West Hartford, Conn., keeps environment in mind during winter maintenance operations

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There is no environmentally perfect deicer, according to Brian LaVoie, manager for the department of public works in West Hartford, Conn. This is more than a gut opinion – LaVoie holds a degree in environmental sciences.

“It’s tough. From an environmental perspective the safest thing to use is nothing. From a road-safety aspect, that’s not feasible. That’s why I like this enhanced deicer. It works without being dangerous to the surroundings,” LaVoie said.

The product LaVoie uses to treat his roadways is called ClearLane® enhanced deicer from Cargill Deicing Technology.

“I could not or would not apply anything that is harmful to the soil or water. I’m convinced that applying the least amount of deicer possible is the best solution. With the product, I apply significantly less material compared to the amount of sand/salt mixtures I used in the past,” he said.

Applying less material doesn’t equate to a lesser performance, however. “I tried sand and salt, and even experimented with calcium-chloride mixtures, but none of them work as well,” LaVoie said. “The deicer allows me to use less product and get better results.”

LaVoie first started using the enhanced deicer about four years ago. “East Hartford, Conn., was already using it, then I came across it at a couple of shows,” he said.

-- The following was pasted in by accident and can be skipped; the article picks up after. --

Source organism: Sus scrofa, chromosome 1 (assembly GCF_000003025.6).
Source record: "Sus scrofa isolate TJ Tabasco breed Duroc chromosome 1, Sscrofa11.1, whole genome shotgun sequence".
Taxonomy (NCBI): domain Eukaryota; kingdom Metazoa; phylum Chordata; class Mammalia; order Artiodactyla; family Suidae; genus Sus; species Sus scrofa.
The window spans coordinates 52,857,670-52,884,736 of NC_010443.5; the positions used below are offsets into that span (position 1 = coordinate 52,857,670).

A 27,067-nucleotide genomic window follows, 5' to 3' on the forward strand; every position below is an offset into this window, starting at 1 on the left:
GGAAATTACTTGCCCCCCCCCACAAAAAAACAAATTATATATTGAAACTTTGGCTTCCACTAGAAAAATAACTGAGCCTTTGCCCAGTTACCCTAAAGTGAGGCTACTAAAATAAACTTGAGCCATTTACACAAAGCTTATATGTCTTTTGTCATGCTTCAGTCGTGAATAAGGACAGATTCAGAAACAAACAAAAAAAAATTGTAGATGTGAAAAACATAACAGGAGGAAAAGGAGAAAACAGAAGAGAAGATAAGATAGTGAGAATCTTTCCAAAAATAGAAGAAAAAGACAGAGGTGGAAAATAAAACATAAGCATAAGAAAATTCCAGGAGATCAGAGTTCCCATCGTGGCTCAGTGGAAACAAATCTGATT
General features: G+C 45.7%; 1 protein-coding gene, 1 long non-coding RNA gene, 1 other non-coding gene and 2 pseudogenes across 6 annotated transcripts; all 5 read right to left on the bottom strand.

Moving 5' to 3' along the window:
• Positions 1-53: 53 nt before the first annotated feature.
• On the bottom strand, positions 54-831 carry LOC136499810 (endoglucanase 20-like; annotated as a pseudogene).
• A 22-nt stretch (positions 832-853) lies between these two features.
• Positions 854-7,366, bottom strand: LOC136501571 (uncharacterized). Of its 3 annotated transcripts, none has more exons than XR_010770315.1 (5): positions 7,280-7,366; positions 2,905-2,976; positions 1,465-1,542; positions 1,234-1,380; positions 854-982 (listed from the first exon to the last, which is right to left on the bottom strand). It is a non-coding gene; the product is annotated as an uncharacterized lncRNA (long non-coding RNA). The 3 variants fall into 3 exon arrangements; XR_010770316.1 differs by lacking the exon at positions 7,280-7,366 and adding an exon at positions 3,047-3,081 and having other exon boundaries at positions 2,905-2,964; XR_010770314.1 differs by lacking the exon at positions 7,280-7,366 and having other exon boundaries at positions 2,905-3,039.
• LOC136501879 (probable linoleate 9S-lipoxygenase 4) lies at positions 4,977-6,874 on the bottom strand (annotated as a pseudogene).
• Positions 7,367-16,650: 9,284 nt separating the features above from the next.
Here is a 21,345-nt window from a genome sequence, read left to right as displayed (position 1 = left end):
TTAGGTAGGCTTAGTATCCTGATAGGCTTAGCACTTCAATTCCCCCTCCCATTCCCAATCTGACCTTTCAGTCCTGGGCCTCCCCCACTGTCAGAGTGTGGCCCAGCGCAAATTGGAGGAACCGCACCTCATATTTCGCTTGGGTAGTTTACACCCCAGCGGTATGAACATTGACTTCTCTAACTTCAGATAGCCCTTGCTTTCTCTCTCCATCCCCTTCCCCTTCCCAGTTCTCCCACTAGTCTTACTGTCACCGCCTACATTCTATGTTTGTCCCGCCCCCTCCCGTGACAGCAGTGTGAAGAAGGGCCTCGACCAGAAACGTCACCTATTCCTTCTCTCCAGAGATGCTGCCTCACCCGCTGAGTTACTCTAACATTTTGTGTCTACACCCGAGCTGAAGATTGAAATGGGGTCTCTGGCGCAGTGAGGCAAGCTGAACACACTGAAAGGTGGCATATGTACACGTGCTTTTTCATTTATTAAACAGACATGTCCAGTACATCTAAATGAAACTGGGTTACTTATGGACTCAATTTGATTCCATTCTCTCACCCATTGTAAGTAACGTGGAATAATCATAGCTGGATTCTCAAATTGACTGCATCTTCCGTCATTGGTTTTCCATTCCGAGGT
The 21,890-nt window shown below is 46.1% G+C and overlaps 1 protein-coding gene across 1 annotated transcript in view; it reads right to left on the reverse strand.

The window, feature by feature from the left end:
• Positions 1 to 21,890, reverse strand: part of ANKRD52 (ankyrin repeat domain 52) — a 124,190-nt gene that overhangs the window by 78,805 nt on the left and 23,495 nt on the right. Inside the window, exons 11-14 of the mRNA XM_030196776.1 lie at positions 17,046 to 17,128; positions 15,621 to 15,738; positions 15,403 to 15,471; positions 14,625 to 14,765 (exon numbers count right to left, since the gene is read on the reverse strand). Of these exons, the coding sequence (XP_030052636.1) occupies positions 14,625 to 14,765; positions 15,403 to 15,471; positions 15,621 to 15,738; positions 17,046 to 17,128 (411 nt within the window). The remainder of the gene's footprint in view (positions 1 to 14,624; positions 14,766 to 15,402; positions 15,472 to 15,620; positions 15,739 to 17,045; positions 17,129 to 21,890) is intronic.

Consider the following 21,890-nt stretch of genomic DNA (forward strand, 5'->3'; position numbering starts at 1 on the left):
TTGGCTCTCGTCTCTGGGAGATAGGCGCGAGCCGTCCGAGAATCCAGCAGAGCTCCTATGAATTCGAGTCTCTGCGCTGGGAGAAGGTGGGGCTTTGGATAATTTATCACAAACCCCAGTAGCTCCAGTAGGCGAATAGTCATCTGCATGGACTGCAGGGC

Like most roadway experts, LaVoie has his own preferred method for applying the product. “I always pre-treat before a snowstorm. In many cases, I don’t even need to come back and re-treat unless there was significant snow that required plowing. Even then, there seems to be a residual effect that helps. I find that the longer I can keep the deicer on the road before plowing, the more effective it is.”

On average, the city of West Hartford applies about 3,500 tons of the product to their 233 miles of roadway. This year, however, the city has used 6,000 tons, thanks to an increase in snow and ice storms. In future years, the city anticipates ordering between 4,000 and 5,000 tons to handle an average season.

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